In 1948, Rev. Rafael Maria Fabretto, a Salesian missionary from Venice, Italy, arrived in Nicaragua. Concerned about the number of impoverished boys and girls he met, he founded a group of children's homes in the rugged countryside of northern Nicaragua, known collectively as “La Familia Padre Fabretto.”
Father Fabretto's philosophy was to give a home and hope to children who had been abandoned, abused, or orphaned. The organization grew to include five centers, or “oratorios” in Managua and in areas north of the city that offered daily schooling, farming, sports, arts and crafts, and spiritual reflection.
For more than four decades, Father Fabretto sustained the centers despite many adversities, like massive earthquakes, severe hurricanes and of course, the war of 1980s. The war was indeed the hardest challenge to overcome as a lack of financial resources and the uncertain social, political and economic climate imposed ever increasing strains on the organization. Yet, as the war ended, the organization suffered its greatest blow with Father Fabretto’s unexpected death at the age of 70 in March 1990. His death left the organization in limbo and its future – and that of the children it served – was uncertain.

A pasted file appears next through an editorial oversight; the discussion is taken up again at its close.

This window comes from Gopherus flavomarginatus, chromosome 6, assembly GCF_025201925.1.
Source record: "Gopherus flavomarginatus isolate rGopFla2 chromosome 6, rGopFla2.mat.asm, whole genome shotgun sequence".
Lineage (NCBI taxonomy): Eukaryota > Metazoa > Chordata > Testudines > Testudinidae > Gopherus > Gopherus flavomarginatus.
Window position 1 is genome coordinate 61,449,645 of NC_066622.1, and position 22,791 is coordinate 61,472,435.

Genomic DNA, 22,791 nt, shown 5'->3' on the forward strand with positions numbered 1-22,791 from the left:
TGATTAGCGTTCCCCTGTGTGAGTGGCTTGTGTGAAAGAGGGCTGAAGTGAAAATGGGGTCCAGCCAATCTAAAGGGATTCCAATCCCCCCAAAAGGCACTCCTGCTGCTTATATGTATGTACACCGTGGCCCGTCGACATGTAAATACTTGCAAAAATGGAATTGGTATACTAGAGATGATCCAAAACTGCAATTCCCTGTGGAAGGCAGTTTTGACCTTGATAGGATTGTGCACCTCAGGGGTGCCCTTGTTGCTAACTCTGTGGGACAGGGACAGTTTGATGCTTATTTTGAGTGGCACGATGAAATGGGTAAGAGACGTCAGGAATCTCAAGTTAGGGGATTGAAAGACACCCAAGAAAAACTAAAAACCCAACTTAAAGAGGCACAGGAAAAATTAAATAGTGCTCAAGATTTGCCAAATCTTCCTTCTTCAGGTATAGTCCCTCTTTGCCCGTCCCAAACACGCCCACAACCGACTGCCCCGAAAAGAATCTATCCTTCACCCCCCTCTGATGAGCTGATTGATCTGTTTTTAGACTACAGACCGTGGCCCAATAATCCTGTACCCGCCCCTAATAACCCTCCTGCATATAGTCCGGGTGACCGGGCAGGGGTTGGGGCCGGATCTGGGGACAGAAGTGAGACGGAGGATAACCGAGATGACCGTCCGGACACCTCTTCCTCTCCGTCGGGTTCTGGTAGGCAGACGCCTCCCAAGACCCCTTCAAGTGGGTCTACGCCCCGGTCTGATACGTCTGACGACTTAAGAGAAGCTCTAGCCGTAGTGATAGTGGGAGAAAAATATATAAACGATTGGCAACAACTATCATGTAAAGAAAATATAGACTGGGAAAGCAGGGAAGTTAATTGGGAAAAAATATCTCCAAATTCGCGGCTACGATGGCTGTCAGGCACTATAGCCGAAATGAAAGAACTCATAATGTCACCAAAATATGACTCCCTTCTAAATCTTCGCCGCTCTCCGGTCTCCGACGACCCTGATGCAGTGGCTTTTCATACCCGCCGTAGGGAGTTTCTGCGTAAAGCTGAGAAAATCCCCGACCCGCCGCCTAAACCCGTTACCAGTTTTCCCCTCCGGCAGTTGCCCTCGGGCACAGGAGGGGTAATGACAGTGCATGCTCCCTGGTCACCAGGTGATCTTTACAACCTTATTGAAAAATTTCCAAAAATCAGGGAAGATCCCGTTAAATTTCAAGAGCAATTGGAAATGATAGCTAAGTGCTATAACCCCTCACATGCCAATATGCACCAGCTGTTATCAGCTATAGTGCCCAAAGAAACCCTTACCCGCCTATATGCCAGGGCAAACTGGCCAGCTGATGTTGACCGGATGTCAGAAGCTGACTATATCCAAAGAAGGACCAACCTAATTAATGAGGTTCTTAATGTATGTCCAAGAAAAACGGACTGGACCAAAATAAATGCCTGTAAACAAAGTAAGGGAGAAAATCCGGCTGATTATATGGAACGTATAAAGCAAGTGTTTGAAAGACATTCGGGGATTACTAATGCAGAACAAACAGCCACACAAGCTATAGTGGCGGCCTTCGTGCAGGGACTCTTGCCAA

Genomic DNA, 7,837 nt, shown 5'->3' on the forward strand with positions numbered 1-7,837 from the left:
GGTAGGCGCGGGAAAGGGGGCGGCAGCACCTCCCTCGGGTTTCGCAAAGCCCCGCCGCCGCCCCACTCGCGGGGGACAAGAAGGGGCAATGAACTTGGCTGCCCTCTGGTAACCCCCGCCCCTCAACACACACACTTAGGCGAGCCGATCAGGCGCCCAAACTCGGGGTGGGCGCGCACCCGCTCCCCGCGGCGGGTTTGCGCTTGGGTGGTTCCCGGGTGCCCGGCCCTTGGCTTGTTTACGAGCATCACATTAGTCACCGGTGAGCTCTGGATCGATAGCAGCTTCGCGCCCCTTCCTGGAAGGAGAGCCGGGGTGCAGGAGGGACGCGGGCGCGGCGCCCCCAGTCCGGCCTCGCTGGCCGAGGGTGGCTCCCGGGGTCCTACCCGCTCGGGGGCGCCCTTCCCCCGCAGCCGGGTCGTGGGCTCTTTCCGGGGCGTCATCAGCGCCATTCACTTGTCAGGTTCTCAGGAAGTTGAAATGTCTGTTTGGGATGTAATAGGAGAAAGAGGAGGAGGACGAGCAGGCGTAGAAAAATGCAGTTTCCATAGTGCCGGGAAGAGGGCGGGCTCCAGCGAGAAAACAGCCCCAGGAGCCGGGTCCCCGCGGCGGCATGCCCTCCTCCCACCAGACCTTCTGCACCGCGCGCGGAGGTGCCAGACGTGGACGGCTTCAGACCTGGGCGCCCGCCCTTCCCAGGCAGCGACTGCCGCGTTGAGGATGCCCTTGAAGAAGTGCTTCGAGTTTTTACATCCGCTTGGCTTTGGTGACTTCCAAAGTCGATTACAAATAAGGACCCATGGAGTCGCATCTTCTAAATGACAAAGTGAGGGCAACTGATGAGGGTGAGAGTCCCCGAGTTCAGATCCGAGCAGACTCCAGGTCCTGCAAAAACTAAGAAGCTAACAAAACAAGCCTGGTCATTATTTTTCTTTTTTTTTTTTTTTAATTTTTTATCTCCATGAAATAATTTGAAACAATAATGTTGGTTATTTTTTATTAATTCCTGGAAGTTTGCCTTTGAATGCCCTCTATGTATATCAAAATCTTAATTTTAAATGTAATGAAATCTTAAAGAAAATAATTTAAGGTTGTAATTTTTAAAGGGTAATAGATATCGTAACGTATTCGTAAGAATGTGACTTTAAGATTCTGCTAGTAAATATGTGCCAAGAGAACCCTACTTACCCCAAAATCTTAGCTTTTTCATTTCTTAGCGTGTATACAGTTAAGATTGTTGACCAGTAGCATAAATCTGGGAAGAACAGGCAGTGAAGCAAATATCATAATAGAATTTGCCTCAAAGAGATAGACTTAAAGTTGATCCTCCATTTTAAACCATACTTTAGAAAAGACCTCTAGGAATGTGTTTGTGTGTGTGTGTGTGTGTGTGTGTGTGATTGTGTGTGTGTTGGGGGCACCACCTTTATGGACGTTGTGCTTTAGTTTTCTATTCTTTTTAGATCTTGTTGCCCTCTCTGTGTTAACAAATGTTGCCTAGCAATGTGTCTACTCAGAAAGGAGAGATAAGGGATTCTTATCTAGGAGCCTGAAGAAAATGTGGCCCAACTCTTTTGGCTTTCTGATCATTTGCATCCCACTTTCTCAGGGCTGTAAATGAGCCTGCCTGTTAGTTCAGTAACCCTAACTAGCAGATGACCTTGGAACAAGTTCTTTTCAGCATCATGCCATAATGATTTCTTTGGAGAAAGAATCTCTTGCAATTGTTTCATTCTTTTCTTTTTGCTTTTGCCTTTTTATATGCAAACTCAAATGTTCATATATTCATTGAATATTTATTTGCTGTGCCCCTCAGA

The Legacy Continues
In June 1989 a young volunteer, Kevin Marinacci, went to Nicaragua to work for a year with La Familia Padre Fabretto. Upon Father Fabretto’s death the following spring, Kevin agreed to stay on for another year to help the organization. His one year extension turned into a lifelong commitment to the Fabretto organization and the children of Nicaragua. Today, Kevin is the Executive Director of La Familia Padre Fabretto whose staff includes many alumni of the Fabretto program.
In the last 20 years, the Fabretto organization has grown tremendously in numbers of children served, in staff size, and in the variety of program offerings. Fabretto today is a vibrant, self-sustaining organization that has grown more than 10 fold since the time of Father Fabretto. We keep his memory alive and continue to try to emulate his good works with the poor of Nicaragua. Indeed, his legacy will survive for years and decades to come.